People who join multiple social networks tend to engage with distinctly different groups of people and content topics on each platform, according to a recent report from 140 Proof and IPG Media Lab.
The findings were based on data from an survey of 500 online and mobile users in the United States age 18-59 who are active on two or more social platforms, as well as on a qualitative study of eight multi-platform users who kept social media diaries.
Below, key findings from the report.
The Multi-Platform Audience
52% of US online adults say they use multiple social platforms. Of this group, 56% use four or more social platforms, and 23% use seven or more
Different Topics on Different Platforms
- 60% of multi-platform users surveyed agree with this statement: “I connect with different types of people, media, and brands on different social platforms.”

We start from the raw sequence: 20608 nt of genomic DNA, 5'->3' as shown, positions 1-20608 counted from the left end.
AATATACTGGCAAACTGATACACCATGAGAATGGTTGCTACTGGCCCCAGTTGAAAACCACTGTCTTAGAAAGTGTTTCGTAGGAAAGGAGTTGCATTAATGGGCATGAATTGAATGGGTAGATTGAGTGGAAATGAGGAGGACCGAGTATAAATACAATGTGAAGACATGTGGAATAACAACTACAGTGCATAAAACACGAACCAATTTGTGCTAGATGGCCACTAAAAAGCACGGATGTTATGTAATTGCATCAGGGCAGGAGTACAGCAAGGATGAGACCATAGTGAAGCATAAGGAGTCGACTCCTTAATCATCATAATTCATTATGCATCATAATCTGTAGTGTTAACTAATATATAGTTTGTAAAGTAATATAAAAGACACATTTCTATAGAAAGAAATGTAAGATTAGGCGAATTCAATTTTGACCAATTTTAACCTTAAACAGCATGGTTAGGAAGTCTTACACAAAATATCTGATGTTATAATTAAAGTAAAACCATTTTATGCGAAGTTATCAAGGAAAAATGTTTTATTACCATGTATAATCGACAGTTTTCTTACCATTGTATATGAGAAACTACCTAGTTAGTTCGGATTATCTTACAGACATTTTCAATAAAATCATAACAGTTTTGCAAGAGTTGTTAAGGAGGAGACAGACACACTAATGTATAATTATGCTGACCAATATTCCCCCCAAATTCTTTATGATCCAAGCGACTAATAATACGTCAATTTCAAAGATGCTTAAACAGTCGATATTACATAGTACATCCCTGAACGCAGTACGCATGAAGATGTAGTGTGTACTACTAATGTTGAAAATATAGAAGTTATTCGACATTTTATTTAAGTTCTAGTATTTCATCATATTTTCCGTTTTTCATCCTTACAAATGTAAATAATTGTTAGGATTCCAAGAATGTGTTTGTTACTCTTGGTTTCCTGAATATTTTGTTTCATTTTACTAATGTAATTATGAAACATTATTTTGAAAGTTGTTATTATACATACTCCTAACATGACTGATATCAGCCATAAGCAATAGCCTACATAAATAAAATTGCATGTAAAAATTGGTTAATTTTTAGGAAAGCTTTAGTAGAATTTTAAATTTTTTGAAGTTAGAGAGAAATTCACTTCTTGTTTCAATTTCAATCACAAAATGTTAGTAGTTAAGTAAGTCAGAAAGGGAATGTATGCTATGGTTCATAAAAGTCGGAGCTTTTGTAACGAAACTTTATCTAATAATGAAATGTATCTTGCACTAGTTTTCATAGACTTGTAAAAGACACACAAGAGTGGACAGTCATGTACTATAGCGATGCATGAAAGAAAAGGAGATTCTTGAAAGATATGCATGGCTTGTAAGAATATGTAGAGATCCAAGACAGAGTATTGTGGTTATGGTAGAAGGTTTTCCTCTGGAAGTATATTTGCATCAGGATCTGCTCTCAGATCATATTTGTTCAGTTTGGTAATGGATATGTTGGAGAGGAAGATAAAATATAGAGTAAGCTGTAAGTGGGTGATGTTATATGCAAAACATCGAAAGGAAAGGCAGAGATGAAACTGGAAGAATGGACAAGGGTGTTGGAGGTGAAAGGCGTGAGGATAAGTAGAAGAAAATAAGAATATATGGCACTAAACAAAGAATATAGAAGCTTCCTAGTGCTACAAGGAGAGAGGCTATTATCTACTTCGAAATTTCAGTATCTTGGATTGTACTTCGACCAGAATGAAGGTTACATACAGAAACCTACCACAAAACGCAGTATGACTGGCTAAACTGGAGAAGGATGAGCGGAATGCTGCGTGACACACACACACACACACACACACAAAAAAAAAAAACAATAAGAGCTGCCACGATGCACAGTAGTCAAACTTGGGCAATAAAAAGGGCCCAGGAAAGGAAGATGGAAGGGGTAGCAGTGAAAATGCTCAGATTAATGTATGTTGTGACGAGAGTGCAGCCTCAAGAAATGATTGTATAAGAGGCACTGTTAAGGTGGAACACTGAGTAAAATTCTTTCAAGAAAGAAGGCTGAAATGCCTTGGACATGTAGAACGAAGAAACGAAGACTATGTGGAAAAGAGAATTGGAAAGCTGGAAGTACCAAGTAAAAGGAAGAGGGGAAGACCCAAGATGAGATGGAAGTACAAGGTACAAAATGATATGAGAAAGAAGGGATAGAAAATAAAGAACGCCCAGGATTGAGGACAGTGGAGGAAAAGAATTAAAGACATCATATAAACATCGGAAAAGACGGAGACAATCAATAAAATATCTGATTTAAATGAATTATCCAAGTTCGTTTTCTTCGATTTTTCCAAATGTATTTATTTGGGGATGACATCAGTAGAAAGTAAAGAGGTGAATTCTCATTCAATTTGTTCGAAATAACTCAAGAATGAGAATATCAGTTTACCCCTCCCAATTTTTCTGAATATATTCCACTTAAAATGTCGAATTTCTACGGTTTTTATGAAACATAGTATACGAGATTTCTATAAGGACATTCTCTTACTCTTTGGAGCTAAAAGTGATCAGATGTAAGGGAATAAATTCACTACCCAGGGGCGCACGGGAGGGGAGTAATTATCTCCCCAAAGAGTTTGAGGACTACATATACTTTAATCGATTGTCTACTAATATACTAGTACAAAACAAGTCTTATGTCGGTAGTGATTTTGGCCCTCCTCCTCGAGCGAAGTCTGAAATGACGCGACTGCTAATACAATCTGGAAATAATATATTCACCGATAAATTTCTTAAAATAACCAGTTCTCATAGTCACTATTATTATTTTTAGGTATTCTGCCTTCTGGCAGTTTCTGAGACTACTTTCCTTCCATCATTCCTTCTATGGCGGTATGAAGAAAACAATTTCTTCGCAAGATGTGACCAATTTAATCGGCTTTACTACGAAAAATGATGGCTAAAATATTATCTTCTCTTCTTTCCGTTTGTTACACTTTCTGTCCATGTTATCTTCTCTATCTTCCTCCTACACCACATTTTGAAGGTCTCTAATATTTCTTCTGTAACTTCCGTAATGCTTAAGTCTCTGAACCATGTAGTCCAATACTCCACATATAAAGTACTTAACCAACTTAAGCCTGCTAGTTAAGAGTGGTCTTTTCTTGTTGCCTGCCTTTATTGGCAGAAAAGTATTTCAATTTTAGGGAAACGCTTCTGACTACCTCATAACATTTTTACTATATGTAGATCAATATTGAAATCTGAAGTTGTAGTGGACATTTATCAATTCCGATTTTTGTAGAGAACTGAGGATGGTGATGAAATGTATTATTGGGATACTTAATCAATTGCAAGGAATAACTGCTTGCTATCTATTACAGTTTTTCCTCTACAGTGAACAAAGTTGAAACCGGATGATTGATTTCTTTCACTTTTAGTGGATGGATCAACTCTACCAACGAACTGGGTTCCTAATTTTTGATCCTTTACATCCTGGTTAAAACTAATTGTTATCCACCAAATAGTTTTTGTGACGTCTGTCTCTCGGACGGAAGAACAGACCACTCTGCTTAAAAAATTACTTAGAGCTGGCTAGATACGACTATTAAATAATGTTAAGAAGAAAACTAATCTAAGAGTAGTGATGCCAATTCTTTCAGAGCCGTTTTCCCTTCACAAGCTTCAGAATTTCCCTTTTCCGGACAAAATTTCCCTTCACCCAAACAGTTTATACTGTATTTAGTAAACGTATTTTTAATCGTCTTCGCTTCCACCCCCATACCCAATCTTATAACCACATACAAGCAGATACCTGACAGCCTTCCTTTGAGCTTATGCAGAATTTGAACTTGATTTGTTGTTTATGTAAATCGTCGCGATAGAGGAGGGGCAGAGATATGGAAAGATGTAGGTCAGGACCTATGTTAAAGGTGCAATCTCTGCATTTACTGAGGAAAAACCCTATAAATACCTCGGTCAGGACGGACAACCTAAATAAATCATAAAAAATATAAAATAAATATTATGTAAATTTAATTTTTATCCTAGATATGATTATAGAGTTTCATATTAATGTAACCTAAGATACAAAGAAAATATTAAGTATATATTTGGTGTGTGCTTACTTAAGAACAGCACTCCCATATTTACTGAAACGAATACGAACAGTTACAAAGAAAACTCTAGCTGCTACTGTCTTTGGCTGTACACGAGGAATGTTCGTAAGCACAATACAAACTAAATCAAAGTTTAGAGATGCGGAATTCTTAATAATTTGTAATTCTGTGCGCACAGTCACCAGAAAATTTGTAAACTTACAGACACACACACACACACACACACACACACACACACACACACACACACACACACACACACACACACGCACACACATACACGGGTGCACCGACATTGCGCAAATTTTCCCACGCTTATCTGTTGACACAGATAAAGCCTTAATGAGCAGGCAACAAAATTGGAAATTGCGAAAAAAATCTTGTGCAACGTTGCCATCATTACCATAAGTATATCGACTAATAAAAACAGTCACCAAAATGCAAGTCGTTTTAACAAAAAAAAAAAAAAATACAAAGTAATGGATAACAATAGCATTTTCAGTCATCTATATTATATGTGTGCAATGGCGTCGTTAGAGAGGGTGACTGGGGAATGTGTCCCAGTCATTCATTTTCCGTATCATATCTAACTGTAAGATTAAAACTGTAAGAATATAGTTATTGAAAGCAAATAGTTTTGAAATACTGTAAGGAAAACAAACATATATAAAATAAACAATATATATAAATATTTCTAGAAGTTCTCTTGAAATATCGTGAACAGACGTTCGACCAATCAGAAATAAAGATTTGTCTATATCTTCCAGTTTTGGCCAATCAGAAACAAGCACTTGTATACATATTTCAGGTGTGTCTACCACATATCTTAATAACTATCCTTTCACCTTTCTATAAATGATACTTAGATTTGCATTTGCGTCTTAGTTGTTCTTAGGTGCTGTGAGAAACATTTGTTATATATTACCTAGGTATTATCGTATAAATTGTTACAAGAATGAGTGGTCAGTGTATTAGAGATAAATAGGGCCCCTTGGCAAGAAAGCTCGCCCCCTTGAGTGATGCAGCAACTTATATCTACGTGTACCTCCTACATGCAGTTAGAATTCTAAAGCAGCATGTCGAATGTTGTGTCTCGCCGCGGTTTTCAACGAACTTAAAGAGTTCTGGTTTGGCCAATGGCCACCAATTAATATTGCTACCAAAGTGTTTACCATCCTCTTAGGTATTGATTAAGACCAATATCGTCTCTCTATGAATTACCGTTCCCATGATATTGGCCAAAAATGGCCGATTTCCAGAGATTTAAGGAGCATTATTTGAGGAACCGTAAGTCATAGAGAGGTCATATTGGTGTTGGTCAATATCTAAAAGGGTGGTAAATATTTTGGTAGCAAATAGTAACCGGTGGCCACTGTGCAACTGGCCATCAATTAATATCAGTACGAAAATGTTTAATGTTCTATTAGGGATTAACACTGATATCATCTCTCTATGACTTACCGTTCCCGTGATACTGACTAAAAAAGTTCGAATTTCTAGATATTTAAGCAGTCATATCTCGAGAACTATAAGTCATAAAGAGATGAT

- 72% agree: “Certain platforms are better suited to different interests of mine.”
- The pattern of varied engagement can clearly be seen when topic areas are mapped to popular social networks. For example, Twitter is a common platform for engaging with celebrity content, but not home decor content. Pinterest, conversely, is popular for home decor engagement but not celebrity content.
As with topic areas, multi-platform users tend to engage with different people on different networks. For example, Facebook is the most commonly used network to interact with family and friends, whereas Twitter is where people go to engage with cultural figures.
About the research: The report was based on data from an survey of 500 online and mobile users in the United States ages 18-59 as well as a qualitative study of eight multi-platform users who kept social media diaries.